Completion of the Standard Gauge Railway (SGR) line from Mombasa to Naivasha has helped cut Kenya’s imports from China by nearly Sh51 billion in two years, pushing the country’s import bill to a three-year low.
Data from the Kenya National Bureau of Statistics (KNBS) indicates that orders from China dipped Sh41.42 billion in the January-September 2019 period, adding to the Sh9.40 billion drop in the same period last year.
The fall points to reduced shipment of capital goods such as transportation equipment and machinery from China on completion of the multi-billion-dollar modern railway project that set back taxpayers more than Sh500 billion.
KNBS data shows that Beijing shipped in goods worth Sh250.78 billion in the nine months to September, a 14.17 percent drop from the Sh292.2 billion it imported in the same period last year and Sh301.60 billion in 2017.
“Last year and the year before we were importing locomotives and other capital goods required to complete the SGR before operations and that’s part of what raised those imports. But there are no more locomotives this year. These were high-value capital goods coming in at once,” Kwame Owino, chief executive of think tank Institute of Economic Affairs (IEA), told the Business Daily.
The passenger service on the Mombasa to Nairobi SGR line started operations in mid-2017 and cargo in January 2018. The new track linking the capital city to Naivasha started passenger operations in October.
The SGR project and other deals to build mega roads projects propelled China to become the country’s largest source of imports ahead of traditional markets such as India and Japan.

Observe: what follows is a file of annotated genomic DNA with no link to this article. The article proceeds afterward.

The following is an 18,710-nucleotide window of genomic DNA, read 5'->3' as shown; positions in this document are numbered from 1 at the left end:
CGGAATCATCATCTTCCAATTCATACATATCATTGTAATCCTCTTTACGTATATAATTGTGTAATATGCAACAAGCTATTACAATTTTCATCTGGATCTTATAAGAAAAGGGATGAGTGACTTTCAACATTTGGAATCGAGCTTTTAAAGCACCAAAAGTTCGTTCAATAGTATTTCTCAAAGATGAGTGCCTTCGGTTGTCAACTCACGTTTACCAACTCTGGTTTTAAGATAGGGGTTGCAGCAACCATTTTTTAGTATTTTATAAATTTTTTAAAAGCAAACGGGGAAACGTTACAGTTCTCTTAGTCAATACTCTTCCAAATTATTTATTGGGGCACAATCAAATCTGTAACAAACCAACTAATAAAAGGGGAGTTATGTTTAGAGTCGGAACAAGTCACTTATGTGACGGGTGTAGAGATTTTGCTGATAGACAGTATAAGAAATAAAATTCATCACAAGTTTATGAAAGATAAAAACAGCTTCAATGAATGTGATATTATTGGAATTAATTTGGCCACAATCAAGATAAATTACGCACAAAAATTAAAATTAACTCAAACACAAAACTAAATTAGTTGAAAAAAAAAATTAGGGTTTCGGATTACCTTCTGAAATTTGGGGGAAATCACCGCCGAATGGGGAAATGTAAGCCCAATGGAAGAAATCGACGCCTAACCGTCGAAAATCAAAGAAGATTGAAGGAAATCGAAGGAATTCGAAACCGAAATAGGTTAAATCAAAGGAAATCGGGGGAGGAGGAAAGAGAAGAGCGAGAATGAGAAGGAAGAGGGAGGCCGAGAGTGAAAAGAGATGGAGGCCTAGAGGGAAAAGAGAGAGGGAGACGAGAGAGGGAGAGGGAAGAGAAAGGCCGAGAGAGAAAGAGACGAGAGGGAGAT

The 14 percent dip in orders from China helped trim Kenya’s total import bill by 3.69 percent to Sh1.28 trillion in the nine-month period from Sh1.33 trillion in a corresponding period in 2018 and Sh1.297 trillion a year earlier.
However, Kenya did not capitalise on reduced demand for goods from abroad to grow her exports, with earnings dropping Sh22.94 billion, or 4.87 percent, to Sh444.70 billion in the review period. A slowdown in export earnings suggests a difficult operating environment for domestic enterprises, hurting income and job opportunities.
The contraction in total imports was, nonetheless, enough to narrow the country’s trade deficit – the gap between imports and exports – by Sh26.13 billion to Sh834.03 billion in the nine-month period, the KNBS data shows.
The trade statistics, sourced from the Kenya Revenue Authority (KRA), show that shipment of transport equipment dropped Sh20.14 billion, or 13.56 percent, to Sh128.38 billion, while machinery imports dropped to Sh209.85 billion from Sh211.10 billion.
Expenditure on non-food industrial supplies slumped Sh27.14 billion, or 5.82 percent, to Sh439.19 billion while consumer goods not stated elsewhere slipped Sh8.33 billion, or 7.64 percent, to Sh100.62 billion.
Kenya has made penetration of value-added farm produce such as tea, coffee and fruits to China and India a priority in the ambitious Integrated National Exports Development and Promotion Strategy launched in July 2018.
“China and India have always been providing export rebates. So, they are competitive and get incentives to export that put us in a disadvantageous position with regard to imports,” Sachen Gudka, chairman of Kenya Association of Manufacturers (KAM), had said in October.
“If Kenya is to industrialise and really be a manufacturing powerhouse in the region, we need to have value addition and having the right tariffs across the value chain.”
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